When you’re first starting out in a new job, it can feel awkward. Even if you have effective onboarding, you might not be sure what to say, who to talk to, or how to figure out what you need to know. And you’re not alone. Most people struggle with discomfort in the first few days, weeks, or even months at a new gig. The author shares three psychological reasons that explain why these transitions can be uncomfortable as well as ways to overcome the associated challenges – or to help smooth the way for a new hire who just joined your team.
Starting at a new job in a new workplace is exciting, but it can also be uncomfortable. Regardless of how many jobs you’ve had before, you may suddenly feel like the new kid in class, with all eyes on you. How can you overcome the awkwardness of those first few weeks? Is there any way to feel at ease when you’re brand new? And if you’re the one welcoming a new person to your team, what can you do to smooth the way for them?
The most significant source of awkwardness is that you just aren’t sure what to expect. The brain is a prediction engine. It wants to accurately forecast what’s going to happen, and a lack of confidence about the future creates anxiety. (That’s the same reason why foreign travel is often more fun in retrospect than it is in the moment.)
When we’re uncertain about what will happen, we default to inaction. This is for two reasons. One, our anxiety motivates us to avoid potential threats or calamities. Two, when we do experience bad outcomes, we’re more likely to blame actions we take rather than things we fail to do. So we convince ourselves that not doing anything is less likely to cause problems. As a result, when you’re not sure what’s going on, it can be difficult to start conversations with new colleagues or to speak up.
This tendency to remain silent is made worse by concerns that you’ll say the wrong thing. Even when we’re talking to people we know well, we tend to avoid saying things we think might be misinterpreted. As it turns out, in reality, people focus mostly on the intent behind what you say rather than the specific words you use to say it. So, new colleagues are unlikely to form a negative impression of you, because they rarely notice the things you were concerned would be awkward. It really is ok to chat with your new colleagues and to ask questions when you’re confused.
To help ease the way for a new colleague, try to make things feel more certain. Introduce them to others in the office. Let them know how the workday ebbs and flows. If you’re working remotely, leave yourself a note to reach out to your new colleague at least once a day so that they don’t get lost in the shuffle.
You might be a brilliant project manager with all the right certifications and experience. But if you apply for a job you’re not qualified for, you’re probably not going to get it.
Feeling hopeless about your job search can stem from applying for jobs that aren’t right for you. You might not have the right skills for the job you’re applying for. Or maybe you’re just not the right fit for the company.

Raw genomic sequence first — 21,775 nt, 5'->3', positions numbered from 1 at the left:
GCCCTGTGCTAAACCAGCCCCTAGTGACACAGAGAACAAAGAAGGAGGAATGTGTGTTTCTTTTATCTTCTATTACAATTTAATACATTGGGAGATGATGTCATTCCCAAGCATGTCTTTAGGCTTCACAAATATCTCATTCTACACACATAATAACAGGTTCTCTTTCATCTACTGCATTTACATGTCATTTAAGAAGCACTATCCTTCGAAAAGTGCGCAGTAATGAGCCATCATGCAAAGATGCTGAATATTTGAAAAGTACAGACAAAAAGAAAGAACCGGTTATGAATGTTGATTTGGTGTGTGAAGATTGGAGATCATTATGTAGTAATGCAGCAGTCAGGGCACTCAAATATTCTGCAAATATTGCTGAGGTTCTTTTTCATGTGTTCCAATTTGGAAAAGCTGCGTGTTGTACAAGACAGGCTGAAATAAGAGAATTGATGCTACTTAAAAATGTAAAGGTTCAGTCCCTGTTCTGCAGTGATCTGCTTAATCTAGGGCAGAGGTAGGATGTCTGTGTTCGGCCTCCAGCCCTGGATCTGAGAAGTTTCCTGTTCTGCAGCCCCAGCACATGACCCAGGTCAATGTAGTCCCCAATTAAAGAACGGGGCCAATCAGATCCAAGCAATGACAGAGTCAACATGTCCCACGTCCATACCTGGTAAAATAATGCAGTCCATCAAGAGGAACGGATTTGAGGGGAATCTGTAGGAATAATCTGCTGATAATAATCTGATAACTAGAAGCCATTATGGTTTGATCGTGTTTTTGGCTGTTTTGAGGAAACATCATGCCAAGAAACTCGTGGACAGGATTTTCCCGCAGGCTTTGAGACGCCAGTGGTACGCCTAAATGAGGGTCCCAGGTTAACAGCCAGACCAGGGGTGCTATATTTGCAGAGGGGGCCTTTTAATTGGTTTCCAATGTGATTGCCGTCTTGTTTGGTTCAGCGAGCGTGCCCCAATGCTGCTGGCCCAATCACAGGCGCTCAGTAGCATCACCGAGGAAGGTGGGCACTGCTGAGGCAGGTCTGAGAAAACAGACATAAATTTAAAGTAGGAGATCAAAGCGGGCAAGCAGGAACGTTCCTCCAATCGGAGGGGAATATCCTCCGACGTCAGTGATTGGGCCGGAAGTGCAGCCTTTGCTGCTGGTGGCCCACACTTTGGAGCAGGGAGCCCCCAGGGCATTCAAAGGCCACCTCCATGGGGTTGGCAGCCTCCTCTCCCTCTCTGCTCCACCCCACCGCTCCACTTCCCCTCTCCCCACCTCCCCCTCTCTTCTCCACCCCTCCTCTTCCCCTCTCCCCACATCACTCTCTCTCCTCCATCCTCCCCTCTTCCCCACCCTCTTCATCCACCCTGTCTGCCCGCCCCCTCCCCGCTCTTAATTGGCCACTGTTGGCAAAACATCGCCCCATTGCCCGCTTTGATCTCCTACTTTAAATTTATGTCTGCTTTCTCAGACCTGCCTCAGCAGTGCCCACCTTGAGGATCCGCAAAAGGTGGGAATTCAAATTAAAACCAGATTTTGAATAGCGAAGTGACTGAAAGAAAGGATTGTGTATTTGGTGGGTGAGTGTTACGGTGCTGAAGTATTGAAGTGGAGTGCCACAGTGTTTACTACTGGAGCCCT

Just as you consider the position’s hours, workload, wages, employee benefits, location, and so on, they have certain qualities they’re looking for. An organization needs to make sure you have the right behavior and attitude for their company culture.
Remember that even if you’re doing the right things, finding a job can be a struggle. Depending on what your experience level is and what your career and salary needs are, finding the right position can take time. The headlines about the job market usually reflect macro conditions that might not be relevant to your search.
The job market is always competitive, but the global coronavirus pandemic has made finding jobs even more difficult for some people. We will feel the economic impact of COVID-19 for years to come. You might not feel like you’ll be in a position to have options to decline an offer that isn’t the perfect fit for you.
Besides pressure from those around you, the pressure you put on yourself can cause you to have unrealistic expectations. And when you don’t meet them, you’ll only harbor more mental and physical stress, as well as burnout and physical exhaustion.
“Interviewing is a lot like dating,” says Jacqui Barrett-Poindexter of CareerTrend.net. “It’s important to entice with your value and attract them to call you for the next ‘date.’” Offering up your references too soon may hint at desperation. Plus, you don’t want to run the risk of overusing your references. (Via LearnVest)
As with most relationships, looking interested is good, but looking too interested makes you less desirable. You may think you’re showing your future company that you’re ready to hit the ground running, but if you come on too strong post-interview (think “checking in” to restate your interest less than a week after the interview or double communicating—emailing and then emailing again without a response from the other party), you look less like a candidate they’d be lucky to hire and more like someone who’s anxious to leave your current role.
The Muse is a values-based careers site that helps people navigate every aspect of their careers and search for jobs at companies whose people, benefits, and values align with their unique professional needs. The Muse offers expert advice, job opportunities, a peek behind the scenes at companies hiring now, and career coaching services. The current team of writers and editors behind The Muse’s advice section includes Regina Borsellino, Brooke Katz, Rebeca Piccardo, Devin Tomb, and Stav Ziv—and over the years has included many other talented staffers! You can also find The Muse on Facebook, Twitter, LinkedIn, Instagram, TikTok, and Flipboard.
Moon Of The South 2018